Silly title, I know, but it was only recently that I came to the realisation that once again, I have been sucked into the "orbit of self" of a sober alcoholic. I was gobsmacked when I began to see the pattern.
The details are irrelevant, what does matter is that I am still, 2 1/2 years out of my long-time marriage to an alcoholic, susceptible to some of the behaviors.
I have spent many years trying to be a use and a comfort to those in need - on the Crisis Line, in Victim Services, as a sponsor, so it takes me a while to stand back and say, "Wait a minute, I'm not comfortable with this - why is that?"
This time, it took me a couple of days, but when the light finally dawned, it illuminated some of the old, old patterns of behavior I've fallen into, so many times in my life. I can still get sucked in to the "Poor Me, See How I Suffer" dance, and be whirled around the ballroom a couple dozen times before starting to think, "I'm feeling some dizziness and deja vu, what's really going on here, inside my head?"
I can start out wanting to offer encouragement, support and help, do it willingly and gratefully, and it can take me ages before I am able to see that the supply line is only going in one direction. In good friendships, it goes both ways. In times of trouble, there can be a momentary shift, but it will soon settle back into a mutual give-and-take.
I'm deeply grateful for a sponsor who has the directness of honesty, the love of program, and the willingness to suggest oh-so-gently that I'm, well, barking mad on a particular subject. She's off on holiday right now, and I hope she's having a magnificent time. She made a point of letting me know that I could still reach her by email, and we've exchanged a few. Whenever I think of her, I smile, because she's such an enormous gift in my life. It's powerful to know that this person I love will take me to task if she thinks I need it, but do it in such a gentle way that I can hear what she is saying, and feel nothing but gratitude.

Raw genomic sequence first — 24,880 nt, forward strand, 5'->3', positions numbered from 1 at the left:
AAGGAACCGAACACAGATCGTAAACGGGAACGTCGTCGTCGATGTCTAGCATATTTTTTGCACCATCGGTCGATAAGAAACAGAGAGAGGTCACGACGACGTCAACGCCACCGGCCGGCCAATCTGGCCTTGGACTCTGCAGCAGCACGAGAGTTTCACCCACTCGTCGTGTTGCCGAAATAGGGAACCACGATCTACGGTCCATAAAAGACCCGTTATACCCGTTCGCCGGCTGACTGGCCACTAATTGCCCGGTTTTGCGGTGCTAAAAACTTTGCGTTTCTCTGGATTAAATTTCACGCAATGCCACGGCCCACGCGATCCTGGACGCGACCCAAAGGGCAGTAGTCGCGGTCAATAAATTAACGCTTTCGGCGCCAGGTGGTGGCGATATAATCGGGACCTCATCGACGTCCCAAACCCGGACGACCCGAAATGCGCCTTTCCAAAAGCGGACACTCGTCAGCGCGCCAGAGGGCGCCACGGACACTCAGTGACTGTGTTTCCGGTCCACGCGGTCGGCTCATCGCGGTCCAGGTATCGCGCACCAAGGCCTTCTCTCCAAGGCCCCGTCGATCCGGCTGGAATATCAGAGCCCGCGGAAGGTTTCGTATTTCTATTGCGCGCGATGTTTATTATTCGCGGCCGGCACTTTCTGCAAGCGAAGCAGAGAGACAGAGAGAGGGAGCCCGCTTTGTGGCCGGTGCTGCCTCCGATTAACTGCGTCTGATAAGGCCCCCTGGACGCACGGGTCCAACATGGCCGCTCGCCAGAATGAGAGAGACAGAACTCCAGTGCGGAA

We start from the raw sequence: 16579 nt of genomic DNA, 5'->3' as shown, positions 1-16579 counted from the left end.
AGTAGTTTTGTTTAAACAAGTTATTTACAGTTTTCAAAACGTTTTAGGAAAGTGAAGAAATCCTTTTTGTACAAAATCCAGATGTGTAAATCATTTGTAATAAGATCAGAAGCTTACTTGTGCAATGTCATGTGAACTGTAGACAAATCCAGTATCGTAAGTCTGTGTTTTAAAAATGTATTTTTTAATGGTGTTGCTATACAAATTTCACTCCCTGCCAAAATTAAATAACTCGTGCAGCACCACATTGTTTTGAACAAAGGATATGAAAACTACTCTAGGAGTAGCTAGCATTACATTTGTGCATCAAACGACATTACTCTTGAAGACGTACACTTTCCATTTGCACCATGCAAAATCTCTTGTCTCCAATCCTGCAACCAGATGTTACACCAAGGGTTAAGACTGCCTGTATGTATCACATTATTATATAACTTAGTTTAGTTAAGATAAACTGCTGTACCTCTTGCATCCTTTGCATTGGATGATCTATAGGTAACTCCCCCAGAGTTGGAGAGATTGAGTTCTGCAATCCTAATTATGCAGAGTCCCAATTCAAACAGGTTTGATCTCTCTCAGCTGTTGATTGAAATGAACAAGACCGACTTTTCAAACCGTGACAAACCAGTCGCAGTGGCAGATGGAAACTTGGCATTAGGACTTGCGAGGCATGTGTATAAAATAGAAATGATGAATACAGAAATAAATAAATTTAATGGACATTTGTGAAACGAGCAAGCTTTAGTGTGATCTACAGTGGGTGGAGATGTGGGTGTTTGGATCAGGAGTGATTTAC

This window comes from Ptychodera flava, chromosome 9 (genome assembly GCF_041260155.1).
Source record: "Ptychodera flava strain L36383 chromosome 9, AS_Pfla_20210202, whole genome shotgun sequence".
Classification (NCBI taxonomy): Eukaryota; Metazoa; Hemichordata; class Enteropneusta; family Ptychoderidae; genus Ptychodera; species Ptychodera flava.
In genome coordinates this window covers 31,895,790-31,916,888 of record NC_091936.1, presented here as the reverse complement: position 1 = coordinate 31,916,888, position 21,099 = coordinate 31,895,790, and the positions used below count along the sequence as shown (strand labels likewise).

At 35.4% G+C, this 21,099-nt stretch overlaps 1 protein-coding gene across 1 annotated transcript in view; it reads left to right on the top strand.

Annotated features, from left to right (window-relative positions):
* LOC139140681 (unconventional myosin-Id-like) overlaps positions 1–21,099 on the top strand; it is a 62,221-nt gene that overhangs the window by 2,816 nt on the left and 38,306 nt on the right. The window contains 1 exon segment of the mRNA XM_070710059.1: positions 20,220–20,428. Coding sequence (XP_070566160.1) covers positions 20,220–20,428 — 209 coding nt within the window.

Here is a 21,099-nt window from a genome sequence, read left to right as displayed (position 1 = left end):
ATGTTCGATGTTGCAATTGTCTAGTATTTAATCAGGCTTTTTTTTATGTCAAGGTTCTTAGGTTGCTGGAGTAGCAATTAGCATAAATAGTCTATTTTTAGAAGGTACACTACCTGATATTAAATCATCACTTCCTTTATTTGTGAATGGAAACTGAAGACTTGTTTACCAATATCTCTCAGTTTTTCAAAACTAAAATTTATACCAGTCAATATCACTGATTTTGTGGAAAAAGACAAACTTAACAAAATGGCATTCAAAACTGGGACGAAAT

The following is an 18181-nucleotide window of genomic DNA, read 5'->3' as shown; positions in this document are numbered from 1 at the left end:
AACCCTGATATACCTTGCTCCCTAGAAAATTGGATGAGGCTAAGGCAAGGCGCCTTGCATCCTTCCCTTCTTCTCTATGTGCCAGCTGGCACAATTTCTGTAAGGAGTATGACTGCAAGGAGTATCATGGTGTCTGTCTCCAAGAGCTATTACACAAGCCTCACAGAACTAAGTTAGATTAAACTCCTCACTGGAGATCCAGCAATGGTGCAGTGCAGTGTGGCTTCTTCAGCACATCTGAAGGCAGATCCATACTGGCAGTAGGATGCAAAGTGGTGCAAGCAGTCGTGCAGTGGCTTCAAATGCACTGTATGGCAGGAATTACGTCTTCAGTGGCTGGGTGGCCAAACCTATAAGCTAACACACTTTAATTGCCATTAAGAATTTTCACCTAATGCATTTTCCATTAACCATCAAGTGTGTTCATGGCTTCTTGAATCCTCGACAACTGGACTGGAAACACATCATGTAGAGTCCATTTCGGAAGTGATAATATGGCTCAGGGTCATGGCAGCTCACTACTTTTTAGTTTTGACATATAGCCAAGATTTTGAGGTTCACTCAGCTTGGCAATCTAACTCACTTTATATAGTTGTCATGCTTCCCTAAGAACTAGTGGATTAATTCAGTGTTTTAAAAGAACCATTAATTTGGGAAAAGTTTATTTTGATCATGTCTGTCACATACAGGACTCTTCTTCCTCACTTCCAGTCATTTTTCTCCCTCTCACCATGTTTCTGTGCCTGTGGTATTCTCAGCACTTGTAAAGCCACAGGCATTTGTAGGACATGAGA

Yesterday I had a visit, from the partner of the friend whose death propelled me to look with clarity at my life and my marriage of 17 years, and was thereby instrumental in getting me out, into this new and amazing life with Robert and my program friends down here.
Their anniversary, and my dead friend's birthday are coming up, and his partner is struggling with his grief this time of year. We sat and talked and laughed, because like Robert, my friend was one of life's great masters of humour, able to use it to comfort, to enrich, to warm, and I spent many hours with him, laughing so hard I'd have tears in my eyes, having to take off and wipe my glasses, and beg him to stop, oh stop, my sides hurt from laughing.
He was such a gift, my friend, he and his partner would still, after 21 years together, light up at the mere sight of one another. I remember being delighted at the strength of their union. With Robert, I understand for the first time in my life what it is to feel safe, loved completely, and know that this wonderful man walking in the door, will have me laughing myself silly in no time. We spend a lot of time laughing together, over life, and over nothing at all.
I'm going for a CT scan on Nov 6th, in the hopes that it will show the cancer to have been reduced somewhat. I wasn't nervous about it at all, because the two lumps I have which are palpable, have been greatly reduced in size, and that's good news. But Robert admitted that he is a little frightened.
I know I would be, too, were our positions reversed.